"The purpose of the people in adopting the Constitution should be deduced from the Constitution as an entirety. Therefore, in construing and applying provisions of the Constitution, such provisions should be considered, not separately, but in coordination with all other provisions."

To give effect to Article V, Section 3(b)(3) which grants this Court the jurisdiction within its discretion to review by certiorari any interlocutory order passing upon a matter which would be directly appealable to the supreme court, the terminology "orders of the trial court" must be interpreted to mean final orders. The language employed in Article V, Section 3(b)(1), i.e., final judgments of trial courts imposing the death penalty and "decisions" of district courts of appeal, initially and directly passing on the validity of a state statute or a federal statute or treaty, or construing a provision of the state or federal constitution, denote finality. Read in pari materia with the entire clause which contains it and with Section 3(b)(3), the term order as employed in Section 3(b)(1) also denotes finality.[2]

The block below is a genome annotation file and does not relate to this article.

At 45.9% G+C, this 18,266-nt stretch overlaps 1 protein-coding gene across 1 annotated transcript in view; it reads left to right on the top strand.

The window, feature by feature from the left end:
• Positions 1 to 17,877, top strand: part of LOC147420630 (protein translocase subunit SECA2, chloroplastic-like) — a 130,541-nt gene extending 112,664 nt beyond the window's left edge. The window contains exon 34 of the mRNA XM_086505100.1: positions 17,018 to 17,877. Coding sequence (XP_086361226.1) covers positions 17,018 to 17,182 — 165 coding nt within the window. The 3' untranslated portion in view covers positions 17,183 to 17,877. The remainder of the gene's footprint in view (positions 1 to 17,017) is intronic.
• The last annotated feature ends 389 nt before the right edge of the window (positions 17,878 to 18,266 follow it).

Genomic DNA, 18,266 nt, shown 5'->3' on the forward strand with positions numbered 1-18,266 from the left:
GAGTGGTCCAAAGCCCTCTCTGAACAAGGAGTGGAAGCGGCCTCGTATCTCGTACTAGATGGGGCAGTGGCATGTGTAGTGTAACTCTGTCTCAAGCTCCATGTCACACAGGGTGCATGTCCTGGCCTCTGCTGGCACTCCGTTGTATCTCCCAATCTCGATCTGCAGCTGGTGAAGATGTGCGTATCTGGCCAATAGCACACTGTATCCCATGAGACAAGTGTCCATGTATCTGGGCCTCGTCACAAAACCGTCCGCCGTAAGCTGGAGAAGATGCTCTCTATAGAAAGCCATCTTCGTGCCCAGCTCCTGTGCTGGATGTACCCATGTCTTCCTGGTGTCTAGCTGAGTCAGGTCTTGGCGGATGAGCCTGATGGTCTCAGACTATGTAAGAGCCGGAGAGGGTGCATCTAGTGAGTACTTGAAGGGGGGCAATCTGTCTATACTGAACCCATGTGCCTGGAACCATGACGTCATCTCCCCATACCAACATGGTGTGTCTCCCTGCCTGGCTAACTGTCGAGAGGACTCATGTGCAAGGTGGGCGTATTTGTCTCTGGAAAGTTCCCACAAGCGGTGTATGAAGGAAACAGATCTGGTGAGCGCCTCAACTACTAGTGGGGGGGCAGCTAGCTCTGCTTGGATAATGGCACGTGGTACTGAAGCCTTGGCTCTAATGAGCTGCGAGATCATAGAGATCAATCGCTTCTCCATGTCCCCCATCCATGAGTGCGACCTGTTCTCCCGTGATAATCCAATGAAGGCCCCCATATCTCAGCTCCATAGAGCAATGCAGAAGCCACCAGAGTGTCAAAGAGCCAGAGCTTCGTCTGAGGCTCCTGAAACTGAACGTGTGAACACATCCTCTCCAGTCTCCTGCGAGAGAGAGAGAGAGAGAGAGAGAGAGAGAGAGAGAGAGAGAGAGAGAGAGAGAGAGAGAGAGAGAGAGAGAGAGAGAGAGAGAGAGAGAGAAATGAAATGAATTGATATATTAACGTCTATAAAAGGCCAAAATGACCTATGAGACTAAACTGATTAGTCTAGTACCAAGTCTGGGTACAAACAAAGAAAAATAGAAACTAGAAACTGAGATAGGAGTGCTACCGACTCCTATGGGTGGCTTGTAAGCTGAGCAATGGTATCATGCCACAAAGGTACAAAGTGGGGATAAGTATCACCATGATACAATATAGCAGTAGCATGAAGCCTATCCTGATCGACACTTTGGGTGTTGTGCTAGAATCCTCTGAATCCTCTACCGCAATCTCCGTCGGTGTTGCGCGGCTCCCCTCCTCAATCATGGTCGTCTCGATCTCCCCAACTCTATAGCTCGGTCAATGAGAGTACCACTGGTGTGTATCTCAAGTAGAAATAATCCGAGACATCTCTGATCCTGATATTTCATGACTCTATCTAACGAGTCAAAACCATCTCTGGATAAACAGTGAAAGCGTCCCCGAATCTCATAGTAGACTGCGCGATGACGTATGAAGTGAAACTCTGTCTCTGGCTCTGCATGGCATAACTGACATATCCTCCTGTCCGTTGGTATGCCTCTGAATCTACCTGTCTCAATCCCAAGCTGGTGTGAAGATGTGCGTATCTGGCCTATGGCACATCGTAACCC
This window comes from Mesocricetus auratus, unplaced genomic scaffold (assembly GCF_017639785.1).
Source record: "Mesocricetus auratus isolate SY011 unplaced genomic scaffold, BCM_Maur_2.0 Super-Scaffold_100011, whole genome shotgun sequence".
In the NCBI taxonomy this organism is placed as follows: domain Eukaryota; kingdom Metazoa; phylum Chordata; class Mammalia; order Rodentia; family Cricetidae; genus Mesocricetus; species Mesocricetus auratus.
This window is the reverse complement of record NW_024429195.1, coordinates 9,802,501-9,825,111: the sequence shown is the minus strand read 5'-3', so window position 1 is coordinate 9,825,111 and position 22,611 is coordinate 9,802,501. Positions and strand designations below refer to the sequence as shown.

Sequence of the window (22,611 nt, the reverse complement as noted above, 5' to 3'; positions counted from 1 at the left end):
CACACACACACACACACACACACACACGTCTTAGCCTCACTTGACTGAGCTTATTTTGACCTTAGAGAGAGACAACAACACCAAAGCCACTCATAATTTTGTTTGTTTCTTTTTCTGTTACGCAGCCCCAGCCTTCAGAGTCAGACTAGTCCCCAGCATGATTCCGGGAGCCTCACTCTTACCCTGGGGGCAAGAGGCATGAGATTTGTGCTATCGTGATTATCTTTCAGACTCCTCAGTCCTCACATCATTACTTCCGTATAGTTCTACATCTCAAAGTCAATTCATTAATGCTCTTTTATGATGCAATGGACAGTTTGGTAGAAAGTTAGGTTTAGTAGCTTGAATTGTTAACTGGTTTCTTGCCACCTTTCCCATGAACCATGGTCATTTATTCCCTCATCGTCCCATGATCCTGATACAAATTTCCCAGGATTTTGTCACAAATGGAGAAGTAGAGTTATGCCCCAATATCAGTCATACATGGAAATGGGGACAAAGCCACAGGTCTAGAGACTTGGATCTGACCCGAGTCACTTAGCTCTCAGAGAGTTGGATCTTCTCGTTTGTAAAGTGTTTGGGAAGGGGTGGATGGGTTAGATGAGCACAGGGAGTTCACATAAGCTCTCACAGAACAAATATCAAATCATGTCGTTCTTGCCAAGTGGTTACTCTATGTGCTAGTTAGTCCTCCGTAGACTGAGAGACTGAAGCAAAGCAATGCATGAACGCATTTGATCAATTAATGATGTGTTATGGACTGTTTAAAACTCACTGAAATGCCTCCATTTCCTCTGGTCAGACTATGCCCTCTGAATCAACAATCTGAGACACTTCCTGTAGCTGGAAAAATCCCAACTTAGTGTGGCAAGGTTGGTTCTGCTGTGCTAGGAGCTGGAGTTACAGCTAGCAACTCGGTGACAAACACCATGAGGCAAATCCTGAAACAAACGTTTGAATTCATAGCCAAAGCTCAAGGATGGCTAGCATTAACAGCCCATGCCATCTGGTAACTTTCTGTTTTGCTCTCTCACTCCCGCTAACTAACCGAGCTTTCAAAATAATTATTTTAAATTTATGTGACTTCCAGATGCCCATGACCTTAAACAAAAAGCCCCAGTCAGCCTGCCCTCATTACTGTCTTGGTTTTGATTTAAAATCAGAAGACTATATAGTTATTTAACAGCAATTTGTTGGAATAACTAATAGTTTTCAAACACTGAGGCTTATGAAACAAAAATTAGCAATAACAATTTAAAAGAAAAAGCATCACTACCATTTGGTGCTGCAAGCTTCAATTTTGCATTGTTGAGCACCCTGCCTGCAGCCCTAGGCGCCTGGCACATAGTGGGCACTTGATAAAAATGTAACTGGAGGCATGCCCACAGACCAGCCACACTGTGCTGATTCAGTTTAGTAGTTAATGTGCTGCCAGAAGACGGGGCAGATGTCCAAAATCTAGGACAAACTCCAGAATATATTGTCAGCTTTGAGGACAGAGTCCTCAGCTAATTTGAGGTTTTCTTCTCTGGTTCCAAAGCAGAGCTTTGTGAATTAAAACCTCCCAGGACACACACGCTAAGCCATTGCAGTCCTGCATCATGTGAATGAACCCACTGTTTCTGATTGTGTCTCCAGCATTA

Although Article V, Section 4(2), Constitution of Florida (1968), employing the language "final judgments or decrees," was revised to "orders" by the revision of Article V effective January 1, 1973, because of the context within which the term "order" is utilized and because of the existence of *17 "new" Article V, Section 3(b)(3), we must still adhere to our opinion in State v. Kahler, 224 So. 2d 272 (Fla. 1969), wherein we stated that the, "... subject `Order' which allegedly passes on the validity of a state statute must necessarily qualify as a final judgment; otherwise, under the Constitution it could not be directly appealable here."

Accordingly, it is within the discretion of this Court to grant review by certiorari of the instant partial summary judgment and we feel that jurisdiction should be granted. Ordinarily, we would not allow review of this kind because it would ofttimes result in piecemeal review which would in turn result in hardships for one or both of the litigants. However, since this cause involves a question of great public interest and since the determination of the constitutionality vel non of Section 357.08 will be vital to the disposition of the cause below, we exercise our discretion to allow the review sought by Burnsed.